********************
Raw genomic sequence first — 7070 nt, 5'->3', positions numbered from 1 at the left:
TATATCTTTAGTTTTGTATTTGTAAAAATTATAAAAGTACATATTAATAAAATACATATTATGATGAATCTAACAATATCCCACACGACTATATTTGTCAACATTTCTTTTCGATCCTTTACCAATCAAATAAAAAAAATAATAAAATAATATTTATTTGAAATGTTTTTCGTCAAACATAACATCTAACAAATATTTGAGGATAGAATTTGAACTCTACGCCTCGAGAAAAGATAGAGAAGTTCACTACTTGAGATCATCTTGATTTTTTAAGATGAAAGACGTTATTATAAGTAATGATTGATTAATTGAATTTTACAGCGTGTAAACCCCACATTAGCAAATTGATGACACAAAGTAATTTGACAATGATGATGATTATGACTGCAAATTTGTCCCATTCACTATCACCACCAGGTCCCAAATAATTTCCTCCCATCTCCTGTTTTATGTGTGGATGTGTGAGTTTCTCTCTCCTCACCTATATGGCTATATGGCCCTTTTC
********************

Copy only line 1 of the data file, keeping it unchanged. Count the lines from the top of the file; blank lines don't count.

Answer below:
Raw genomic sequence first — 7070 nt, 5'->3', positions numbered from 1 at the left: